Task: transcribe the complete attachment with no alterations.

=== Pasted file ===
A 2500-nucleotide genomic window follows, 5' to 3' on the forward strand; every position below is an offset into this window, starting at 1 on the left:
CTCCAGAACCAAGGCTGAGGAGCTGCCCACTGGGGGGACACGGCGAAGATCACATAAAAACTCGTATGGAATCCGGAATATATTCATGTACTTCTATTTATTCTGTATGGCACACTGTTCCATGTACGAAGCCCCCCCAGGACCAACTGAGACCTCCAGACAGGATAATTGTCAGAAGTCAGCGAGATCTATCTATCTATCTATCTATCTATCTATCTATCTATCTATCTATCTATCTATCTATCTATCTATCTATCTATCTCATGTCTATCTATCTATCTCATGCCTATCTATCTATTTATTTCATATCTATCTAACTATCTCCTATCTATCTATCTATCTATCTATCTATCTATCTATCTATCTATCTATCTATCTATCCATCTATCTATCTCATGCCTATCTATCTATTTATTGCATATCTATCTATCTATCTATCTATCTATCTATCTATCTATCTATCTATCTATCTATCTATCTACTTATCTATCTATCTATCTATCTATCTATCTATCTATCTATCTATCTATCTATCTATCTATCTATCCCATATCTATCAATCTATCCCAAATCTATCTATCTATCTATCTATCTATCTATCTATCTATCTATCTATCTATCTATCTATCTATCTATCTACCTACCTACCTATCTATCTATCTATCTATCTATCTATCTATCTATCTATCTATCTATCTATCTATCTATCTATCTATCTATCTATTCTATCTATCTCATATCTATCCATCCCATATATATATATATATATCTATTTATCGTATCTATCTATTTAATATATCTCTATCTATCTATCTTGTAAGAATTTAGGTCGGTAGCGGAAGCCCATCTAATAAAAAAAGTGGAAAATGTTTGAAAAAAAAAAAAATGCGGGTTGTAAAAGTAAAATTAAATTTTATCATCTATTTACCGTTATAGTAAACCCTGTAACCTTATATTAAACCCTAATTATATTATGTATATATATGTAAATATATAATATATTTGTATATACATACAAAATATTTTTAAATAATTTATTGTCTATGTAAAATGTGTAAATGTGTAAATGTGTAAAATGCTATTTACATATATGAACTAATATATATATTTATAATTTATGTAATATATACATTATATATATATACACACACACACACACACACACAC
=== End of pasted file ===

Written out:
A 2500-nucleotide genomic window follows, 5' to 3' on the forward strand; every position below is an offset into this window, starting at 1 on the left:
CTCCAGAACCAAGGCTGAGGAGCTGCCCACTGGGGGGACACGGCGAAGATCACATAAAAACTCGTATGGAATCCGGAATATATTCATGTACTTCTATTTATTCTGTATGGCACACTGTTCCATGTACGAAGCCCCCCCAGGACCAACTGAGACCTCCAGACAGGATAATTGTCAGAAGTCAGCGAGATCTATCTATCTATCTATCTATCTATCTATCTATCTATCTATCTATCTATCTATCTATCTATCTATCTATCTATCTCATGTCTATCTATCTATCTCATGCCTATCTATCTATTTATTTCATATCTATCTAACTATCTCCTATCTATCTATCTATCTATCTATCTATCTATCTATCTATCTATCTATCTATCTATCCATCTATCTATCTCATGCCTATCTATCTATTTATTGCATATCTATCTATCTATCTATCTATCTATCTATCTATCTATCTATCTATCTATCTATCTATCTACTTATCTATCTATCTATCTATCTATCTATCTATCTATCTATCTATCTATCTATCTATCTATCTATCCCATATCTATCAATCTATCCCAAATCTATCTATCTATCTATCTATCTATCTATCTATCTATCTATCTATCTATCTATCTATCTATCTATCTACCTACCTACCTATCTATCTATCTATCTATCTATCTATCTATCTATCTATCTATCTATCTATCTATCTATCTATCTATCTATCTATTCTATCTATCTCATATCTATCCATCCCATATATATATATATATATCTATTTATCGTATCTATCTATTTAATATATCTCTATCTATCTATCTTGTAAGAATTTAGGTCGGTAGCGGAAGCCCATCTAATAAAAAAAGTGGAAAATGTTTGAAAAAAAAAAAAATGCGGGTTGTAAAAGTAAAATTAAATTTTATCATCTATTTACCGTTATAGTAAACCCTGTAACCTTATATTAAACCCTAATTATATTATGTATATATATGTAAATATATAATATATTTGTATATACATACAAAATATTTTTAAATAATTTATTGTCTATGTAAAATGTGTAAATGTGTAAATGTGTAAAATGCTATTTACATATATGAACTAATATATATATTTATAATTTATGTAATATATACATTATATATATATACACACACACACACACACACACAC